SO ORDERED this 10th day of November, 2004.
Thomas G. Fisher, Judge
Timothy V. Hoffman
SANCHEZ & DANIELS
333 West Wacker Drive, Suite 500
Chicago, IL 60606
Attorney General of Indiana
By: Robert B. Wente
Deputy Attorney General
Indiana Government Center South, Fifth Floor
402 West Washington Street
Indianapolis, IN 46204-2770
DaimlerChrysler filed four claims for refund of sales tax for the
following periods: 1) October thru December of 1999 in the amount of
$25,000; 2) January thru March of 2000 in the amount of $26,500; 3)
April thru September of 2000 in the amount of $36,060.93; and 4) July
thru December of 2000 in the amount of $29,000. (
See Respt Designation
of Evidence  In Supp. of [Its] Mot. for Summ. J. at Exs.
3 - 10.)
In conjunction with its sales tax, Indiana also imposes a use
tax on goods that are used, stored or consumed within the state.
See Ind. Code Ann. § 6-2.5-3-2 (West 2004). Indianas use tax complements
Indianas sales tax in that it ensures that non-exempt retail transactions (particularly out-of-state
retail transactions) that escape sales tax liability are nevertheless taxed. See USAir,
Inc. v. Indiana Dept of State Revenue, 623 N.E.2d 466, 46869 (Ind. Tax
Ct. 1993). The responsibility of payment and collection of use tax is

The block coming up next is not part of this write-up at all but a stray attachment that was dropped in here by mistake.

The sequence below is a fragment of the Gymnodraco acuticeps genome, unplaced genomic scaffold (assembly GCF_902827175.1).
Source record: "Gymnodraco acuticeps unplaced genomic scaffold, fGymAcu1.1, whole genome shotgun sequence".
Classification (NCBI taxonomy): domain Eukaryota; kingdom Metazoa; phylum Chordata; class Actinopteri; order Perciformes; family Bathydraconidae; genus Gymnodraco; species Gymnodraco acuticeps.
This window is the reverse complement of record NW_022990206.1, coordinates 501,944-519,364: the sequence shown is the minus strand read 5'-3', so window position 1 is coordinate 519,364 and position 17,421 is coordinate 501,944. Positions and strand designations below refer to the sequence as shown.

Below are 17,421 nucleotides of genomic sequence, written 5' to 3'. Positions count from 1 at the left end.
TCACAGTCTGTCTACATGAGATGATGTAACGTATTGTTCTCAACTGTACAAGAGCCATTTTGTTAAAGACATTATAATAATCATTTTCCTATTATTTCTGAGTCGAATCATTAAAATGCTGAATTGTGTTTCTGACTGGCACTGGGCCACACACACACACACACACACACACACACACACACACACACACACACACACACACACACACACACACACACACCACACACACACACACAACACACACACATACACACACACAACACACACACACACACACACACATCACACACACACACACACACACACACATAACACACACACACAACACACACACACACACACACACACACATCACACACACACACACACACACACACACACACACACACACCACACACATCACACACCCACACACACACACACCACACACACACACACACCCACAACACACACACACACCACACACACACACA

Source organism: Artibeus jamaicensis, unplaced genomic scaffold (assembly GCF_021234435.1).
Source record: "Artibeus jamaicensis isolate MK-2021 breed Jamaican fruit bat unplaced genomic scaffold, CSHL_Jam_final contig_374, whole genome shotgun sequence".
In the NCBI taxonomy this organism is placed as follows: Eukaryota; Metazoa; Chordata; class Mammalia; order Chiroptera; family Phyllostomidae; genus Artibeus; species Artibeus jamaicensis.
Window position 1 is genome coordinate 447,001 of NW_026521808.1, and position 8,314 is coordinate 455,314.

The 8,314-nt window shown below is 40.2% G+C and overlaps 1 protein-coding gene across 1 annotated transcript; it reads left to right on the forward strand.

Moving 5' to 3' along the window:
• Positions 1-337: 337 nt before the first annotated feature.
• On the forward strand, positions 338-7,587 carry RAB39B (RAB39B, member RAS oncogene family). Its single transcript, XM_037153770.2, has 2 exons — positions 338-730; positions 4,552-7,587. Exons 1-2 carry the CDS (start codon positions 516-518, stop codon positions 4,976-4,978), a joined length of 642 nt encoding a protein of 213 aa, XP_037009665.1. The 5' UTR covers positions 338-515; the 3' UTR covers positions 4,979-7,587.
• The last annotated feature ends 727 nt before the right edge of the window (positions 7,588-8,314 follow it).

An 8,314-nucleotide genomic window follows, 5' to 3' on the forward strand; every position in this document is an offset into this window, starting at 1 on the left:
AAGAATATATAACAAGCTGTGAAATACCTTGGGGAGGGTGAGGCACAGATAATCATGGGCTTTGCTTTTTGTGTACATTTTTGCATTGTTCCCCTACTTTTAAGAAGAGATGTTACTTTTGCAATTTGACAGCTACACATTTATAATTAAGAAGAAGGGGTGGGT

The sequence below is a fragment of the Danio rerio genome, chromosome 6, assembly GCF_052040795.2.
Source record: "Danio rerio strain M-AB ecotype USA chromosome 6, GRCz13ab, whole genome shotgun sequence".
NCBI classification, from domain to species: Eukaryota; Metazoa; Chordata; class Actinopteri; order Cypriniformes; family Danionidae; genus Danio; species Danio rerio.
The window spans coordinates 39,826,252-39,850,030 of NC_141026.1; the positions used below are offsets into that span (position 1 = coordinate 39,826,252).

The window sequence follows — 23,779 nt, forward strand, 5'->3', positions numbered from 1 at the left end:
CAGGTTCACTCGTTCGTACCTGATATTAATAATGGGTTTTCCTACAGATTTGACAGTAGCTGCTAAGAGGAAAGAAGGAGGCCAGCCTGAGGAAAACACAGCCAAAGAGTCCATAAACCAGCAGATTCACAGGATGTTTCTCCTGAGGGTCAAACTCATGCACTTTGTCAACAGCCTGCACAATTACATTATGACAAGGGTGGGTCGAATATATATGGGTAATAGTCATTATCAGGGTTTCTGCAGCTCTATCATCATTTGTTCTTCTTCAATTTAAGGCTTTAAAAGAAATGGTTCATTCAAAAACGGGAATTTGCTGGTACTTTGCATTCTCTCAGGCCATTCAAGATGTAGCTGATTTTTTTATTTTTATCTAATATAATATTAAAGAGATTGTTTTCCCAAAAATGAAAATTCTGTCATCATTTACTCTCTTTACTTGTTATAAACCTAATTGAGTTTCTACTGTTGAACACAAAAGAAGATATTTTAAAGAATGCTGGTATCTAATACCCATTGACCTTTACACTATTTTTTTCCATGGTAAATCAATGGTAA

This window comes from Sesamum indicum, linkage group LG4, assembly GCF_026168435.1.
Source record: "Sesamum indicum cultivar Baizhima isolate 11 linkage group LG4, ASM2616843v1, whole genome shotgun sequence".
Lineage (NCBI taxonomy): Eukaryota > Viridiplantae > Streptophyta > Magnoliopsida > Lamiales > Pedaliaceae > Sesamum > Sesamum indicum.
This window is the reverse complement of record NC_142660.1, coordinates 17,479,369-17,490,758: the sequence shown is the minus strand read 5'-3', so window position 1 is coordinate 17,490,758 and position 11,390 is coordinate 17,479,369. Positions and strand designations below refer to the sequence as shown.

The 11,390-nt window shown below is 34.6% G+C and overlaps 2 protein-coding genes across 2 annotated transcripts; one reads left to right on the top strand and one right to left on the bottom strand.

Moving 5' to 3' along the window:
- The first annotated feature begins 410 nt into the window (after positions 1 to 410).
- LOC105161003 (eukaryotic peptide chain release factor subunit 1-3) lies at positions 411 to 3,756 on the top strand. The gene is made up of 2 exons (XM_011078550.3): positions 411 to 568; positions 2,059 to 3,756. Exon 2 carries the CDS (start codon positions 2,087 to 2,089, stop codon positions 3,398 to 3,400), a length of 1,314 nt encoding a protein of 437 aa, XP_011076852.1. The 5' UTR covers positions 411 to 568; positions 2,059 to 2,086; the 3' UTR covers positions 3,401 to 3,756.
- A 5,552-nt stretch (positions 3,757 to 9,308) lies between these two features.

similar to that of the sales tax. See Ind. Code Ann. §
6-2.5-3-6(c) (West 2004). Use tax, however, is not at issue in this
To hold otherwise, DaimlerChrysler complains, penalizes DaimlerChrysler and results in a
windfall to the Department: [w]ithout granting a refund of the sales tax
amount, it is as if that amount has been paid twice - first
by the dealer, who remitted the amount pursuant to the sale of the
vehicle, and second by [DaimlerChrysler], who is mandated by statute to refund the
sales tax amount to the consumer. (Petr Cross-Mot. for Summ. J. at
The Court notes that when DaimlerChrysler filed its initial complaint in
this case, it also alleged that the Departments denial of its claims for
refund violated the U.S. and Indiana Constitutions, constituted unjust enrichment and conversion, and
that it (DaimlerChrysler) was equitably subrogated to the rights of the purchasers of
its vehicles. (
See Petr Pet. for Judicial Review at 4-11.) The
Department seeks summary judgment with respect to these issues. (See Respt Mot. for
Summ. J.; Respt Br. In Supp. of [its] Mot. for Summ. J. at
13-16.) DaimlerChrysler admits that these issues can be determined as a matter
of law. (Petr Cross Mot. for Summ. J. at 2; Petr Resp.
to [Respt] Mot. for Summ. J. at 5.)
Statutes are clothed with the presumption of constitutionality until clearly overcome by a
contrary showing. State Bd. of Tax Commrs v. Town of St. John,
702 N.E.2d 1034, 1037 (Ind. 1998). Based on the parties briefs filed
with Court, summary judgment is GRANTED in favor of the Department and AGAINST
DaimlerChrysler with respect to these additional issues.